The creation of the Khalsa is the culmination of Guru Nanak’s genius. The Amritam in initiation ceremony of the Tenth Master completely transmuted the men drawn from low to high castes of India, drawn from Hindus or the Muslims.
The Khalsa does not mean a particular community in a particular form in a particular region, it rather means a commonwealth of enlightened human beings at a higher level of spiritual growth of Divine brotherhood of those who in the language of Guru Nanak are Sachiar (embodiment of truth and truthful living) and in the language of Guru Gobind Singh are Jujhar (the socially committed and active for righteous cause). Here was a new revolutionary concept in the history of the world. Divinity in humanity and humanity in divinity.9 The laying of the firm foundation of the Khalsa is a wonderful example of his superb circumspection. So firm was the foundation of the edifice of the Khalsa, that the Imperial swords and the guns, the Imperial power and glory could not check its growth. Every man who became a Sikh of the Guru, was infused with such mettle that he thought nothing of battling with death, of sacrificing his life for his faith and good of others; Guru Gobind Singh turned cowards into courageous men, traders into tough fighters and the down trodden into doughty warriors. His men were not only great warriors in the battle field, but were also men of integrity, humane, gentle, full of love for all, God-loving, open and truthful.10
Khalsa establishes harmony between earthly and saintly spheres. Khalsa is the sum total of Godly qualities. He is the vanguard of spiritual and temporal concerns of mankind. Khalsa is not only authorised but also has responsibility and adequate competence to commence the armed struggle i.e. Dharamyudh against all kinds of tyranny and injustice. Guru Gobind gave him Kirpan i.e., sword to protect the weak, demoralized and disadvantaged people. Kirpan is a gift from the Guru. It is not an instrument of offence or defence; it is mind made intense by the love of the Guru. The Sikh is to have a sword like mind. It is the visible sign of an intensely sensitive soul.11
Guru Gobind Singh’s Khalsa gave a new dimension to Brotherhood of Mankind. He decided to institute a new order of universal brotherhood, imbued with devotion to Akal, filled with the ideal of self sacrifice for the welfare of others. Such an order would demolish the existing barriers of caste and creed, high and low, man and woman, and pave the way for the advent of nationalism and bring unity. It would also help in bringing about the down fall of the tyrannical foreign rule.12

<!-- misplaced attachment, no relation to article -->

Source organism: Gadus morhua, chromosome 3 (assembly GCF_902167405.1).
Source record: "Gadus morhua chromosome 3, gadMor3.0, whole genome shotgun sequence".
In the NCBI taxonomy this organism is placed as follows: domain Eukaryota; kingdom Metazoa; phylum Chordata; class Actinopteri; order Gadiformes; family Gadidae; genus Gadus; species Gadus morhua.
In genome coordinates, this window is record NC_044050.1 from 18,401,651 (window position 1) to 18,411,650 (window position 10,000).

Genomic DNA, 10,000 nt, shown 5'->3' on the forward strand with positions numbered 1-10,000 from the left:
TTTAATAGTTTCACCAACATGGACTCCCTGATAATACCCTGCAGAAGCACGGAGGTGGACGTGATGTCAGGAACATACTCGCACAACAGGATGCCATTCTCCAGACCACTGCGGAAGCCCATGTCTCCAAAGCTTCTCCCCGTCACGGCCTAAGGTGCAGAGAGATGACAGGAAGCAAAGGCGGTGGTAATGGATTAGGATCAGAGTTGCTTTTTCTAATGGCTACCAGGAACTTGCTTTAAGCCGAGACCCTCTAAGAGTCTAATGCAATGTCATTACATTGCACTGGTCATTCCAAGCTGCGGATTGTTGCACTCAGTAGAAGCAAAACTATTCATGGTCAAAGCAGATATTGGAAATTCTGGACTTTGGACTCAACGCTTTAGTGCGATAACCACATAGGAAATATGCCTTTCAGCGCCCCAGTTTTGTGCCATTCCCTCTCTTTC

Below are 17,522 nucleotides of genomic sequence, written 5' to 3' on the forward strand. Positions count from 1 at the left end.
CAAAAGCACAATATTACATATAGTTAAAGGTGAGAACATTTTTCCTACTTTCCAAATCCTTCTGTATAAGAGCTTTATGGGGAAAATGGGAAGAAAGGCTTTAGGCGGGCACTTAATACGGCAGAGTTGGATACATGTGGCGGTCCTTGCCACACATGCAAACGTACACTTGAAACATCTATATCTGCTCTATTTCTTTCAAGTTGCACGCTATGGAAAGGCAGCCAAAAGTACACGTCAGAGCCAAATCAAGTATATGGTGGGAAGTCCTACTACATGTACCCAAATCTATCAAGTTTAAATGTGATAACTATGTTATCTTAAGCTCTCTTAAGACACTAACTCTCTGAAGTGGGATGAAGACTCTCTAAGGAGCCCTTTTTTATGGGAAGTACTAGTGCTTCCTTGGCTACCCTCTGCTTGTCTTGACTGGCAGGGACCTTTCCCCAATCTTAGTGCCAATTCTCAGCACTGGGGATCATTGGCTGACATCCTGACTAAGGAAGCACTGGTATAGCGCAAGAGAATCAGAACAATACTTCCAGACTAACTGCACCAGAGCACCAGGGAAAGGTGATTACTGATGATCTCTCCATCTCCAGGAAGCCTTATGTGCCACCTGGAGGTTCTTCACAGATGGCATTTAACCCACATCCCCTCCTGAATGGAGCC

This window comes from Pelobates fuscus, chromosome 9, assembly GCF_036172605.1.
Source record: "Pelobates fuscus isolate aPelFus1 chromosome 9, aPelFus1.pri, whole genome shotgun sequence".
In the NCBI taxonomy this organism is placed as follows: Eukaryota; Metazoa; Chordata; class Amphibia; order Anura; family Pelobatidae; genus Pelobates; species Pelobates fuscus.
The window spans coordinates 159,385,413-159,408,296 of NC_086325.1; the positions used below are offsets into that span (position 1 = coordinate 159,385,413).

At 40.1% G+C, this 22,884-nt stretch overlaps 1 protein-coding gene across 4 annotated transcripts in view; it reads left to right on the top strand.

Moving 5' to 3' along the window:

The order of the Khalsa is a party of voluntary members selected based on ideology and strict psychological and character qualifications relating to disposition and behaviour patterns, overriding geographical, racial and sex limitations and pledged to establish a global society of human brotherhood, the basis of which is spiritual and the ground of which is material abundance. For this purpose, the order of the Khalsa aspires to achieve control of political power.13 The order of the Khalsa is the first human society in the world-history, organised with the deliberate object of and pledged to bring about ecumenical human society, grounded in world culture, which represents a free and organicfusion of the various starands of the spiritual heritage of Man.14
The creation of Khalsa was in fact an epoch-making event in the religious and political history of the country. It marked the beginning of the rise of the new people, destined to play the role of a hero against all oppression and tyranny. The severities of the high caste people over their brethren, the shudras, were set at naught as soon as one joined the ranks of the Khalsa, where all were equal and ready to render one another every help and useful service. Their only difficulty lay in destroying the organised oppression of tyrannical despotism of the Mughal Government. It was a gigantic task for the small community of the Khalsa. Under the direction of Guru Gobind Singh, Khalsa took up arms and the results were most surprising. The people, lowliest of the low, who had lived for centuries under complete servility now turned into doughty warriors, the praises of whose physique and valour were sung by the whole world including their bitterest foes.15